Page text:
Fedora 26 Atomic Host, the latest version of the Linux distribution that Red Hat uses as its proving ground for RHEL, is out. It brings with it important updates involving Kubernetes and system containers.
Fedora is an open-source project that builds a Linux distribution. Modern releases of Fedora are available in several flavors tailored for different types of deployment. Fedora’s container-centric flavor, Atomic Host, is a small-footprint operating system designed for hosting containers.
Fedora is community-supported, but Red Hat uses Fedora to help test and evaluate features that later make their way into Red Hat Enterprise Linux (RHEL) and its variants—including RHEL Atomic Host, the RHEL flavor tailored for container workloads.
Major new features in this latest version of Fedora Atomic Host include updates to the way users can run Kubernetes, as well as new system container features.
On the Kubernetes front, Atomic Host users can now run Kubernetes as a container. In previous versions of the operating system, the only way to run Kubernetes was as an application that ran directly on the host system.
Why does the change that matter? Because it makes it much easier to install and deploy Kubernetes, as well as to switch between different versions of Kubernetes. Now, if you want to change the Kubernetes version you use, you can just grab a different container image, rather than having to update system binaries (and risk dealing with RPM dependency hell).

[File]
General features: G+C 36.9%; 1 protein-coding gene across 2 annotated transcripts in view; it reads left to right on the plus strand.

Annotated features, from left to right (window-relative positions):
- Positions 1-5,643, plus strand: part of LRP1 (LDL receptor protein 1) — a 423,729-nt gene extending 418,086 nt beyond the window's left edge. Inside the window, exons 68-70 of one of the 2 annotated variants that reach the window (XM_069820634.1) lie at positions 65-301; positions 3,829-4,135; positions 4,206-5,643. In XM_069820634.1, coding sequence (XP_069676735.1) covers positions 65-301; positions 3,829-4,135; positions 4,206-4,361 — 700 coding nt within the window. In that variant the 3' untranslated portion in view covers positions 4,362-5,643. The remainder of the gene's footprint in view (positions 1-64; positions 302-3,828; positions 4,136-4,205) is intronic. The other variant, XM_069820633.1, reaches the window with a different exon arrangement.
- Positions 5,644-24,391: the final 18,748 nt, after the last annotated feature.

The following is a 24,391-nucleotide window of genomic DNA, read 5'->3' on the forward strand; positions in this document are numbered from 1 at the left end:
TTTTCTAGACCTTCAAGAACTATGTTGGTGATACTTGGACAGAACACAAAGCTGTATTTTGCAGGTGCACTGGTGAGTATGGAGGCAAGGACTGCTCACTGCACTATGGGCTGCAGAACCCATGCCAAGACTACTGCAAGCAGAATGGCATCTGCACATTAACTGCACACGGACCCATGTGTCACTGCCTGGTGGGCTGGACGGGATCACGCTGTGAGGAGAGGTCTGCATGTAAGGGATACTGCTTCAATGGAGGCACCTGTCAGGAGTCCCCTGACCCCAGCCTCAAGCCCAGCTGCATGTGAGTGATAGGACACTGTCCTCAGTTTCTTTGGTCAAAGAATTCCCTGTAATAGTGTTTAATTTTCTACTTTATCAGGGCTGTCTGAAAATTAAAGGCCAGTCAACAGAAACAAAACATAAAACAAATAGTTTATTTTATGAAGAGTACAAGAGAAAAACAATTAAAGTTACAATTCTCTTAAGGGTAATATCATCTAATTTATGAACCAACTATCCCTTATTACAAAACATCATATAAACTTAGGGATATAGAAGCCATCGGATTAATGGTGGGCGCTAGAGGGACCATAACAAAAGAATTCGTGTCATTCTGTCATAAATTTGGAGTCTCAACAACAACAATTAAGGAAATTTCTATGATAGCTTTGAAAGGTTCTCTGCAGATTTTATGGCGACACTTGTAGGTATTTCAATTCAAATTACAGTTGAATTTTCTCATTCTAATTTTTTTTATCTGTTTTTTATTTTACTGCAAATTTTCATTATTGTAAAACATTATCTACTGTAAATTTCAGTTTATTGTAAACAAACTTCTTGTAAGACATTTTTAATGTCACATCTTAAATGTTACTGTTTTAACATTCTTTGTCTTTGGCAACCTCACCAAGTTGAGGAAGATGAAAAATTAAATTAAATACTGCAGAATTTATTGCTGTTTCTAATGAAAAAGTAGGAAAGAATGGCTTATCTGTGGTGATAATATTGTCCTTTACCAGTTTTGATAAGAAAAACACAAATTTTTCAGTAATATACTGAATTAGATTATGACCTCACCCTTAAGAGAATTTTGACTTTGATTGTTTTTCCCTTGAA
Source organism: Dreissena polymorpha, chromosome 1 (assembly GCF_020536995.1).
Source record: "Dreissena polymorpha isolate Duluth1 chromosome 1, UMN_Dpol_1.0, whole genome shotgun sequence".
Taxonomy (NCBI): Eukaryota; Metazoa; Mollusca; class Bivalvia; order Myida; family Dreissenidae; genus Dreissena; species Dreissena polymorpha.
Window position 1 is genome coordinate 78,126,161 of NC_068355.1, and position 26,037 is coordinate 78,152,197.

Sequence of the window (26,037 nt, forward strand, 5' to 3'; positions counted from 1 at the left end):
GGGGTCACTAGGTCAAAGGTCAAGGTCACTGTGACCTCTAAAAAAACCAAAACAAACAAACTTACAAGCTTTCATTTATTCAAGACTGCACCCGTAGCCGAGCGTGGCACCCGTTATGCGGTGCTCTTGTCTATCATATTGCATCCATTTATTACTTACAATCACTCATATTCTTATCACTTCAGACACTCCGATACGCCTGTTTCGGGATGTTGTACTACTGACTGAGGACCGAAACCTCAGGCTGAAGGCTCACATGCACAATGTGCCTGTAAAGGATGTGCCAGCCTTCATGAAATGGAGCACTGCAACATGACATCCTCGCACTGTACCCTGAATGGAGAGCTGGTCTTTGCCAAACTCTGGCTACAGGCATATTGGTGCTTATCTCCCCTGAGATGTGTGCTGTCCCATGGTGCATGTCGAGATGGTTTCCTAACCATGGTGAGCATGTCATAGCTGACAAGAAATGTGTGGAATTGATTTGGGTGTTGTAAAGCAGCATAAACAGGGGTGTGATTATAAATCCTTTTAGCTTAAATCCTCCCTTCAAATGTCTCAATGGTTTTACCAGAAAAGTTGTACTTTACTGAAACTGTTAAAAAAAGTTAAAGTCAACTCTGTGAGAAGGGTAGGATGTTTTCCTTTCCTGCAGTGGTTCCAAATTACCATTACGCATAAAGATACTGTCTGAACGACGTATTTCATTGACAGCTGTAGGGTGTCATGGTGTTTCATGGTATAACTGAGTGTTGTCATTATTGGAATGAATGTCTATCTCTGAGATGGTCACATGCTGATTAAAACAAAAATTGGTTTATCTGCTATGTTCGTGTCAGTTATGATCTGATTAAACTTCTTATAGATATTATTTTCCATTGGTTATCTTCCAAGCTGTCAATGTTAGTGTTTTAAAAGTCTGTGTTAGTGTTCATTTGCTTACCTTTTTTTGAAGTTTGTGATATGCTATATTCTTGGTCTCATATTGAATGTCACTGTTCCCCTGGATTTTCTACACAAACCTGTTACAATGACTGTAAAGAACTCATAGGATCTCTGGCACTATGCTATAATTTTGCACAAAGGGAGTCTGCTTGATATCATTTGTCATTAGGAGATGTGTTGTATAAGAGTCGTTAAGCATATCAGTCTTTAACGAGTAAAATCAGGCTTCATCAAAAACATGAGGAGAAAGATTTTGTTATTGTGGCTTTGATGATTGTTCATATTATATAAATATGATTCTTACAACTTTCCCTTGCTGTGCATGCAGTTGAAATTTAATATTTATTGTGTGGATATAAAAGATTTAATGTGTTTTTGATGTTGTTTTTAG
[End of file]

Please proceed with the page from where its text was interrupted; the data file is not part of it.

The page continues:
You can still run Kubernetes the traditional way, too. You now just have more options.
Also notable is new support for system containers in Atomic Host. System containers are a way to run a virtual operating system (rather than just an individual application) inside a container.
Atomic Host’s approach to system containers is outlined here. It involves using OSTree to download and run images that contain the file systems for operating systems users want to virtualize. It’s a new take on system containers that is a bit more specific and oriented toward a particular task than are LXD, OpenVZsystem and other container platforms.
System containers on Atomic Host are interesting because they signal the interest of Fedora developers—and Red Hat too, probably—to extend container technology and concepts beyond Docker and application containers.
You can download Fedora 26 Atomic Host here.